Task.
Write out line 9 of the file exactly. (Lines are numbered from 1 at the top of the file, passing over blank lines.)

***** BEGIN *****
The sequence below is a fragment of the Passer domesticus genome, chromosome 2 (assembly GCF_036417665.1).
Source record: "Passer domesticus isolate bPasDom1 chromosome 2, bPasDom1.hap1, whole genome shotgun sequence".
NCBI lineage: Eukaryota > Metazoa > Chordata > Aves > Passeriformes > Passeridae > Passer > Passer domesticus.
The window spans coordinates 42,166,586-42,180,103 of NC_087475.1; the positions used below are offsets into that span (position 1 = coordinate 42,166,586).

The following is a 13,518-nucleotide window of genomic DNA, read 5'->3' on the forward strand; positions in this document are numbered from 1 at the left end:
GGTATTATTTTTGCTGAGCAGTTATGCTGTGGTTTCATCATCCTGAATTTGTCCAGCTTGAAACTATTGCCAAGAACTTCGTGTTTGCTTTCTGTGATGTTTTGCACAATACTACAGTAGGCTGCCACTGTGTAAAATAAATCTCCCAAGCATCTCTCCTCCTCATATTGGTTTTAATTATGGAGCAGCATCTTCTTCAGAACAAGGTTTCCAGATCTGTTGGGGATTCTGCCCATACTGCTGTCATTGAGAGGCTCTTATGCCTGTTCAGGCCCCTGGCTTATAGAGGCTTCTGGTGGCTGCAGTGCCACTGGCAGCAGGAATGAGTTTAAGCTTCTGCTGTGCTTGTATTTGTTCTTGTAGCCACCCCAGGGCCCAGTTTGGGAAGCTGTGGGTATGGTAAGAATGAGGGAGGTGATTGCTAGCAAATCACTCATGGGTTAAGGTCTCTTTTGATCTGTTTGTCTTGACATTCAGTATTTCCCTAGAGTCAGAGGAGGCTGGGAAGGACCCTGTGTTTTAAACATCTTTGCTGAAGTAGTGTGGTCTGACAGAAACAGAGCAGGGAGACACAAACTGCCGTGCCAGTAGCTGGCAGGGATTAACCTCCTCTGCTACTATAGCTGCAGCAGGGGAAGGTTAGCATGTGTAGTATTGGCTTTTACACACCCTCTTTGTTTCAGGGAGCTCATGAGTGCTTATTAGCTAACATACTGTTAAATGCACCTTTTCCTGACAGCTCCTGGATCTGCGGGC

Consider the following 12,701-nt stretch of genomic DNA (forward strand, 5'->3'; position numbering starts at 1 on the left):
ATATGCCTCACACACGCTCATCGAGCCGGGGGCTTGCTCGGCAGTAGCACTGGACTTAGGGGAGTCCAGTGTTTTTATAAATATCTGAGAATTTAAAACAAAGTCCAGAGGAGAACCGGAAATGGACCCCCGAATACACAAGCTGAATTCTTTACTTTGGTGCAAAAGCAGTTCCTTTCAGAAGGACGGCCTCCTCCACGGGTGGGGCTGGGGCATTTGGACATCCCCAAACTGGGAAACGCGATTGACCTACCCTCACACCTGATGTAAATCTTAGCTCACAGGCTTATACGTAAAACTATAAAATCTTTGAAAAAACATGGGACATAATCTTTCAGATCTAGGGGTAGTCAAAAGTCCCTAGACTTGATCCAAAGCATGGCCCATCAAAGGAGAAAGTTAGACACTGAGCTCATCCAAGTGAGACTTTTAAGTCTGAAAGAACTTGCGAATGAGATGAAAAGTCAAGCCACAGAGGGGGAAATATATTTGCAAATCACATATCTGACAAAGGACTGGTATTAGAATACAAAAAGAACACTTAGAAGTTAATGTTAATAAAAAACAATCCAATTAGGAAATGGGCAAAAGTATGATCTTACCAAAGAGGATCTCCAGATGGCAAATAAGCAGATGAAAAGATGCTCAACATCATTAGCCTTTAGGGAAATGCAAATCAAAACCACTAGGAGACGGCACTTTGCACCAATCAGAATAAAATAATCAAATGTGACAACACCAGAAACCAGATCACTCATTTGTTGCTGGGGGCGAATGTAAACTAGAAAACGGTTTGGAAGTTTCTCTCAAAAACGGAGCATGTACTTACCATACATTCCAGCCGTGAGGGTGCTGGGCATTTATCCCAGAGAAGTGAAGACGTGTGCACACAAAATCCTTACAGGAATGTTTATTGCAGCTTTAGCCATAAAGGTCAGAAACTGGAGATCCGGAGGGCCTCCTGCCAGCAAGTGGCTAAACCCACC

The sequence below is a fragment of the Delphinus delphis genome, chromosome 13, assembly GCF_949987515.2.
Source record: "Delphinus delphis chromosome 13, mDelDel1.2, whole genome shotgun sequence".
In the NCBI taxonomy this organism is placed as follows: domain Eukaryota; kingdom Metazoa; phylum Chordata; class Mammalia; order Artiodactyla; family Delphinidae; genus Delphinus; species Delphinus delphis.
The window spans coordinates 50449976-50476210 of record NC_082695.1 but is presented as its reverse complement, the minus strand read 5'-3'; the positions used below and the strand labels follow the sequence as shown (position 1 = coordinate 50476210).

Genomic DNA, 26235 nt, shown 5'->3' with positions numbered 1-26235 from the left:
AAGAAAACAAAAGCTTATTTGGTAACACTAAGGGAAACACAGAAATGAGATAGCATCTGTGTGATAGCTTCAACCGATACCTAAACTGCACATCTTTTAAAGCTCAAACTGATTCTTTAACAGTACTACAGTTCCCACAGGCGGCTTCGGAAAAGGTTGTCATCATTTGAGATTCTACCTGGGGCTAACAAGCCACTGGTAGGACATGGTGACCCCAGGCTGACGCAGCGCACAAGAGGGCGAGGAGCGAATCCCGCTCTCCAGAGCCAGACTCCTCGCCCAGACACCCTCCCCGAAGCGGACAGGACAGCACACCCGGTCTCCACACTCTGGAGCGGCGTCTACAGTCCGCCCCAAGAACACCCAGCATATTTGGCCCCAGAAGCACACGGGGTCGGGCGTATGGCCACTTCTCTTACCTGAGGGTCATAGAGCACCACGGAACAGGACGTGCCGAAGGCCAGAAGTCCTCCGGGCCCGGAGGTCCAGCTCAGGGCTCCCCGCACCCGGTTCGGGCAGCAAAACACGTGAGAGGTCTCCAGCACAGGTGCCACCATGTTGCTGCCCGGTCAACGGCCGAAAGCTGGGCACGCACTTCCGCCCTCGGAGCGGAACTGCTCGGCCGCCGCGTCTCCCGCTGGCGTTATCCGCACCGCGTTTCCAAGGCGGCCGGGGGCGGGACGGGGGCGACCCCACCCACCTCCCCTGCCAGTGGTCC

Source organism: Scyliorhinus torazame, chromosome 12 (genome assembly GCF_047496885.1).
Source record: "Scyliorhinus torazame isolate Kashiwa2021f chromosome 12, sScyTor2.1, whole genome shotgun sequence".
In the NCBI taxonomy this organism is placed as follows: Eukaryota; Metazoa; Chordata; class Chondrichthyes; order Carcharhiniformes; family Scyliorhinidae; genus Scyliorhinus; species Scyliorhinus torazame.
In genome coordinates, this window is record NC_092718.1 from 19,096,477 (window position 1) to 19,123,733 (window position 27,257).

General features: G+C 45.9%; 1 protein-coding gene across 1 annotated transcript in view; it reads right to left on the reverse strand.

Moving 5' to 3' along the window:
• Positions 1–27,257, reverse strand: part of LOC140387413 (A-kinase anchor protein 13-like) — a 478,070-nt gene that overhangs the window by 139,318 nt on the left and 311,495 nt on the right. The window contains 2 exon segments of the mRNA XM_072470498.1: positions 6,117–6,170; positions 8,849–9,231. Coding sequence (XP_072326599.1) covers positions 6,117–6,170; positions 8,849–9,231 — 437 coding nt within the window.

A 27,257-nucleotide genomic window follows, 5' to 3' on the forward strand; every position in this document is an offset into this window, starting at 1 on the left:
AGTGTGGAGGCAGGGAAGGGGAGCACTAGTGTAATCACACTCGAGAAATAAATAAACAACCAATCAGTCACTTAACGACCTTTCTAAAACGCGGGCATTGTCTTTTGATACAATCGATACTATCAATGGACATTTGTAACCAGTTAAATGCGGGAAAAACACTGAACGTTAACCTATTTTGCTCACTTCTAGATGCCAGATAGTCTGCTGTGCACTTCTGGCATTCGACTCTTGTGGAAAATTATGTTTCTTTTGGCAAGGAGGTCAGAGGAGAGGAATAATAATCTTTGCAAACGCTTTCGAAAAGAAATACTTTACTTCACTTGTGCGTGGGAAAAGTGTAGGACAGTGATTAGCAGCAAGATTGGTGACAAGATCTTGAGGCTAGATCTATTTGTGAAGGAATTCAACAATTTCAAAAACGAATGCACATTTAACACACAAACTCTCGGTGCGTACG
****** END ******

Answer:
The sequence below is a fragment of the Delphinus delphis genome, chromosome 13, assembly GCF_949987515.2.